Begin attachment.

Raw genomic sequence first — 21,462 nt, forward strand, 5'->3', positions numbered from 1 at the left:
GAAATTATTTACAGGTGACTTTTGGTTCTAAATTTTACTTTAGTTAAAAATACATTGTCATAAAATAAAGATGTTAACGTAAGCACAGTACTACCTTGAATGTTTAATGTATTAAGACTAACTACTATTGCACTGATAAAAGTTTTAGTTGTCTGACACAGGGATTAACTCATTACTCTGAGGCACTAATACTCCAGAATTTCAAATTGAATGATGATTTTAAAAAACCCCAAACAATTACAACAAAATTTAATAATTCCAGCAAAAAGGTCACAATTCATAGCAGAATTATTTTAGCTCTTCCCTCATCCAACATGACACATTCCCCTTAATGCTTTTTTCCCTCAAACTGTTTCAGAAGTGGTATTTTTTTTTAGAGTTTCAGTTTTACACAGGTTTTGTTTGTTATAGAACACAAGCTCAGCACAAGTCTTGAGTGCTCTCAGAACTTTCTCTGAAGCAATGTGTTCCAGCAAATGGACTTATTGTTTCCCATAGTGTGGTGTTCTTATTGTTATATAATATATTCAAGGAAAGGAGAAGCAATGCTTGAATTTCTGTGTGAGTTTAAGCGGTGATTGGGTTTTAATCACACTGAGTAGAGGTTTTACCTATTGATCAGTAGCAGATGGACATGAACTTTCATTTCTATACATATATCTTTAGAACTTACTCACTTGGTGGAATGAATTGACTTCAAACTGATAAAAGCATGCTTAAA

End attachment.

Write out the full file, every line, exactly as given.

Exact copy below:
Raw genomic sequence first — 21,462 nt, forward strand, 5'->3', positions numbered from 1 at the left:
GAAATTATTTACAGGTGACTTTTGGTTCTAAATTTTACTTTAGTTAAAAATACATTGTCATAAAATAAAGATGTTAACGTAAGCACAGTACTACCTTGAATGTTTAATGTATTAAGACTAACTACTATTGCACTGATAAAAGTTTTAGTTGTCTGACACAGGGATTAACTCATTACTCTGAGGCACTAATACTCCAGAATTTCAAATTGAATGATGATTTTAAAAAACCCCAAACAATTACAACAAAATTTAATAATTCCAGCAAAAAGGTCACAATTCATAGCAGAATTATTTTAGCTCTTCCCTCATCCAACATGACACATTCCCCTTAATGCTTTTTTCCCTCAAACTGTTTCAGAAGTGGTATTTTTTTTTAGAGTTTCAGTTTTACACAGGTTTTGTTTGTTATAGAACACAAGCTCAGCACAAGTCTTGAGTGCTCTCAGAACTTTCTCTGAAGCAATGTGTTCCAGCAAATGGACTTATTGTTTCCCATAGTGTGGTGTTCTTATTGTTATATAATATATTCAAGGAAAGGAGAAGCAATGCTTGAATTTCTGTGTGAGTTTAAGCGGTGATTGGGTTTTAATCACACTGAGTAGAGGTTTTACCTATTGATCAGTAGCAGATGGACATGAACTTTCATTTCTATACATATATCTTTAGAACTTACTCACTTGGTGGAATGAATTGACTTCAAACTGATAAAAGCATGCTTAAA